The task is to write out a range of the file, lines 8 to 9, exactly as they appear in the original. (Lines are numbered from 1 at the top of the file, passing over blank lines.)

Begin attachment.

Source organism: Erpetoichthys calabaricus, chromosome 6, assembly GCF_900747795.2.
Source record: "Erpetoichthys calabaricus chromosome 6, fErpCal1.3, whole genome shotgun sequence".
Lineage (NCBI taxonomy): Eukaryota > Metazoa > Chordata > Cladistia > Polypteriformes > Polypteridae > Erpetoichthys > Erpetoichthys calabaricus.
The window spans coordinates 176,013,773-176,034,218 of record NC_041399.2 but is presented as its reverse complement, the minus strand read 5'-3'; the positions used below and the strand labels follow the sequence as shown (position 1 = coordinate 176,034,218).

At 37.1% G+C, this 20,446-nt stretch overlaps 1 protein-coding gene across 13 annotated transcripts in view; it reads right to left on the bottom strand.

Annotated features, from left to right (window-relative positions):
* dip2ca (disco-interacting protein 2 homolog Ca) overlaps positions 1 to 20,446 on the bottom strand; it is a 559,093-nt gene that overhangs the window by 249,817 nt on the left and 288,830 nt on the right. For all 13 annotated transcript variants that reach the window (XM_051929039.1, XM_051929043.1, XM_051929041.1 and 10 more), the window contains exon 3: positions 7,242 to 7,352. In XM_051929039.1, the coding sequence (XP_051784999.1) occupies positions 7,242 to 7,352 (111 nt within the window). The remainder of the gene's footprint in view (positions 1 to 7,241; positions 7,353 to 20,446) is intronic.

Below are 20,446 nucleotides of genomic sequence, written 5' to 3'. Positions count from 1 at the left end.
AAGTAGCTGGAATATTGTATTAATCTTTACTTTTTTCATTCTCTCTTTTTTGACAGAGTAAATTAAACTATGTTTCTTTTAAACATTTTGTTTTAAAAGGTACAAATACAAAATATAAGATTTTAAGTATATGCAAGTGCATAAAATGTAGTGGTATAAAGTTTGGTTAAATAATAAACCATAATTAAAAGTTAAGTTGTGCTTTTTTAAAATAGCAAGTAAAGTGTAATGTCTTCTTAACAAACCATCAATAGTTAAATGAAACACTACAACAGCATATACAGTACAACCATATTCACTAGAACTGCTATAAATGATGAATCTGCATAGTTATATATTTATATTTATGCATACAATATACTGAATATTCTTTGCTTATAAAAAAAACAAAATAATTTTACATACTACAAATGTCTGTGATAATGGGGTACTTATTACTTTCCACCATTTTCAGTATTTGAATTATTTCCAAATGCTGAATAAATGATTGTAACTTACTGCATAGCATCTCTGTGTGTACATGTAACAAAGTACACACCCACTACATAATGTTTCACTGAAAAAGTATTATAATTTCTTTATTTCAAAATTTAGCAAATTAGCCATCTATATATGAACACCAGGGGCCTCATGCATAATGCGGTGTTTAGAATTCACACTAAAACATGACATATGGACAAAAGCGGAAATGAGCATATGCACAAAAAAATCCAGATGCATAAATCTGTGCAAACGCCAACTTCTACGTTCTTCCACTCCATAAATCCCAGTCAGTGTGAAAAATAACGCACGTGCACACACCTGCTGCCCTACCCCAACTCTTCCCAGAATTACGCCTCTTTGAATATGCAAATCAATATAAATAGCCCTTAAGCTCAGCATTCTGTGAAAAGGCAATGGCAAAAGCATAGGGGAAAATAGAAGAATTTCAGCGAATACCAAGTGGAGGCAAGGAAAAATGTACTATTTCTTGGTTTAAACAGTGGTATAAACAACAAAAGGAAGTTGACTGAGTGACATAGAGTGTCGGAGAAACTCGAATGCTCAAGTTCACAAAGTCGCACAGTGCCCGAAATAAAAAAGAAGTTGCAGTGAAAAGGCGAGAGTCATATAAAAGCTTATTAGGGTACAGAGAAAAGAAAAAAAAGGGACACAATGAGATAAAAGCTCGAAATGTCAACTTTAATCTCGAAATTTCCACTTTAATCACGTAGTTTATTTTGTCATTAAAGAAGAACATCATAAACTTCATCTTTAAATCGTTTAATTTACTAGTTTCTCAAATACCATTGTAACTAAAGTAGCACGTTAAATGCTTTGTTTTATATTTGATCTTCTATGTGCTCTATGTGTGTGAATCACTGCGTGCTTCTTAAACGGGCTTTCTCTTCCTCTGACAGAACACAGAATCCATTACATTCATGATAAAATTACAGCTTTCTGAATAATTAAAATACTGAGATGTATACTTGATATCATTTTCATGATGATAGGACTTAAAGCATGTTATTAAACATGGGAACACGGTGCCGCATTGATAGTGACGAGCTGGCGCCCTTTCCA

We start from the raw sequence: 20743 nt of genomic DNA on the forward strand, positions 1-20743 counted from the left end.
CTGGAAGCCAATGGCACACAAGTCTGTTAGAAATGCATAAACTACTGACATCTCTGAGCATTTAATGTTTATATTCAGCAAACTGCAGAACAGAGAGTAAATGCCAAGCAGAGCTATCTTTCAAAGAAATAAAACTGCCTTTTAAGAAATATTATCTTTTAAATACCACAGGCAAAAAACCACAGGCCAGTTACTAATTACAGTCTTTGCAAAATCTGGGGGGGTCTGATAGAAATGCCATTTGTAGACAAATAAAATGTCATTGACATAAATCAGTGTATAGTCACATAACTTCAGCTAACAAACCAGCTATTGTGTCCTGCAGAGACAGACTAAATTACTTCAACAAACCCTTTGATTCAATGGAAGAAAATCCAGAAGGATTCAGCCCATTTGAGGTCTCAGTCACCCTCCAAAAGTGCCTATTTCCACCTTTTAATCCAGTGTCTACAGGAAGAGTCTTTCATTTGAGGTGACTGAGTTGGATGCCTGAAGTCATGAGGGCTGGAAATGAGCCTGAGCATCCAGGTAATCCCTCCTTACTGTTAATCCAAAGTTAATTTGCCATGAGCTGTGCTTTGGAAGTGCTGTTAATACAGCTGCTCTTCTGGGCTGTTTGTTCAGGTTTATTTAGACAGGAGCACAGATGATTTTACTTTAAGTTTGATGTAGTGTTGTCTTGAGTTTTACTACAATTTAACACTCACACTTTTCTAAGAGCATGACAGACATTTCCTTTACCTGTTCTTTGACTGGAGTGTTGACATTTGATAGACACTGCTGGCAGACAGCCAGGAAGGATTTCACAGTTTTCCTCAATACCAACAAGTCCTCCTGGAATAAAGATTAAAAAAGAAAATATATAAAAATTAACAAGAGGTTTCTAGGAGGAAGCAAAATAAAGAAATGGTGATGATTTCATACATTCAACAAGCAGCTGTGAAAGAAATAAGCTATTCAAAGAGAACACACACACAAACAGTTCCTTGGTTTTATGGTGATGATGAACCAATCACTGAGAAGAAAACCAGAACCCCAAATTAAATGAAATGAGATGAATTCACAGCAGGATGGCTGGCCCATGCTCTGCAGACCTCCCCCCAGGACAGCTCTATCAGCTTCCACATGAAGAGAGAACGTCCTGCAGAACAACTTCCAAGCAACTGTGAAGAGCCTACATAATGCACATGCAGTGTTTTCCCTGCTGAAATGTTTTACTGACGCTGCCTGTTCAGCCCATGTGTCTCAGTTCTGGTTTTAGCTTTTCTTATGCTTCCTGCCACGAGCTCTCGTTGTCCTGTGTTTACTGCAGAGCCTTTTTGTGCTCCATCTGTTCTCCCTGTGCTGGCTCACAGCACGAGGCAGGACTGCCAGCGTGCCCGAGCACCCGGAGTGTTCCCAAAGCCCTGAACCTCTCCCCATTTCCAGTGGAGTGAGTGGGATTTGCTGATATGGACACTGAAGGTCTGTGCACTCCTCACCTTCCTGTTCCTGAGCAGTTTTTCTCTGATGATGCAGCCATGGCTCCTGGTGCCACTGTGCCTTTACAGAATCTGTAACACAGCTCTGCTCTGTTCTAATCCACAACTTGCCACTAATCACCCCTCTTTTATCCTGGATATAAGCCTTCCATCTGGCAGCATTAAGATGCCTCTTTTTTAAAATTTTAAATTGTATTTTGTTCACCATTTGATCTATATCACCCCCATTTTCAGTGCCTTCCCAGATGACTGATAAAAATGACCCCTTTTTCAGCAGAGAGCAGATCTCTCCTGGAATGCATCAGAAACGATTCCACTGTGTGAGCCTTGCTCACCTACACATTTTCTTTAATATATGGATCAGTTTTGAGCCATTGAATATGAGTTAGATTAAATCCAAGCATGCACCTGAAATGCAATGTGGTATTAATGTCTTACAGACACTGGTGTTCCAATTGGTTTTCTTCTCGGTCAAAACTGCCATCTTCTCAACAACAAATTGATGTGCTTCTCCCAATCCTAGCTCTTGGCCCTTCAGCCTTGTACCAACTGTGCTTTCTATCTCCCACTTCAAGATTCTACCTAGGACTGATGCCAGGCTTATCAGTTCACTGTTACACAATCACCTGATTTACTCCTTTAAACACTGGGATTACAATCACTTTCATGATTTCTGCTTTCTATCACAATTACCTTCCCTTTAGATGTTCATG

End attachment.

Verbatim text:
Below are 20,446 nucleotides of genomic sequence, written 5' to 3'. Positions count from 1 at the left end.
AAGTAGCTGGAATATTGTATTAATCTTTACTTTTTTCATTCTCTCTTTTTTGACAGAGTAAATTAAACTATGTTTCTTTTAAACATTTTGTTTTAAAAGGTACAAATACAAAATATAAGATTTTAAGTATATGCAAGTGCATAAAATGTAGTGGTATAAAGTTTGGTTAAATAATAAACCATAATTAAAAGTTAAGTTGTGCTTTTTTAAAATAGCAAGTAAAGTGTAATGTCTTCTTAACAAACCATCAATAGTTAAATGAAACACTACAACAGCATATACAGTACAACCATATTCACTAGAACTGCTATAAATGATGAATCTGCATAGTTATATATTTATATTTATGCATACAATATACTGAATATTCTTTGCTTATAAAAAAAACAAAATAATTTTACATACTACAAATGTCTGTGATAATGGGGTACTTATTACTTTCCACCATTTTCAGTATTTGAATTATTTCCAAATGCTGAATAAATGATTGTAACTTACTGCATAGCATCTCTGTGTGTACATGTAACAAAGTACACACCCACTACATAATGTTTCACTGAAAAAGTATTATAATTTCTTTATTTCAAAATTTAGCAAATTAGCCATCTATATATGAACACCAGGGGCCTCATGCATAATGCGGTGTTTAGAATTCACACTAAAACATGACATATGGACAAAAGCGGAAATGAGCATATGCACAAAAAAATCCAGATGCATAAATCTGTGCAAACGCCAACTTCTACGTTCTTCCACTCCATAAATCCCAGTCAGTGTGAAAAATAACGCACGTGCACACACCTGCTGCCCTACCCCAACTCTTCCCAGAATTACGCCTCTTTGAATATGCAAATCAATATAAATAGCCCTTAAGCTCAGCATTCTGTGAAAAGGCAATGGCAAAAGCATAGGGGAAAATAGAAGAATTTCAGCGAATACCAAGTGGAGGCAAGGAAAAATGTACTATTTCTTGGTTTAAACAGTGGTATAAACAACAAAAGGAAGTTGACTGAGTGACATAGAGTGTCGGAGAAACTCGAATGCTCAAGTTCACAAAGTCGCACAGTGCCCGAAATAAAAAAGAAGTTGCAGTGAAAAGGCGAGAGTCATATAAAAGCTTATTAGGGTACAGAGAAAAGAAAAAAAAGGGACACAATGAGATAAAAGCTCGAAATGTCAACTTTAATCTCGAAATTTCCACTTTAATCACGTAGTTTATTTTGTCATTAAAGAAGAACATCATAAACTTCATCTTTAAATCGTTTAATTTACTAGTTTCTCAAATACCATTGTAACTAAAGTAGCACGTTAAATGCTTTGTTTTATATTTGATCTTCTATGTGCTCTATGTGTGTGAATCACTGCGTGCTTCTTAAACGGGCTTTCTCTTCCTCTGACAGAACACAGAATCCATTACATTCATGATAAAATTACAGCTTTCTGAATAATTAAAATACTGAGATGTATACTTGATATCATTTTCATGATGATAGGACTTAAAGCATGTTATTAAACATGGGAACACGGTGCCGCATTGATAGTGACGAGCTGGCGCCCTTTCCA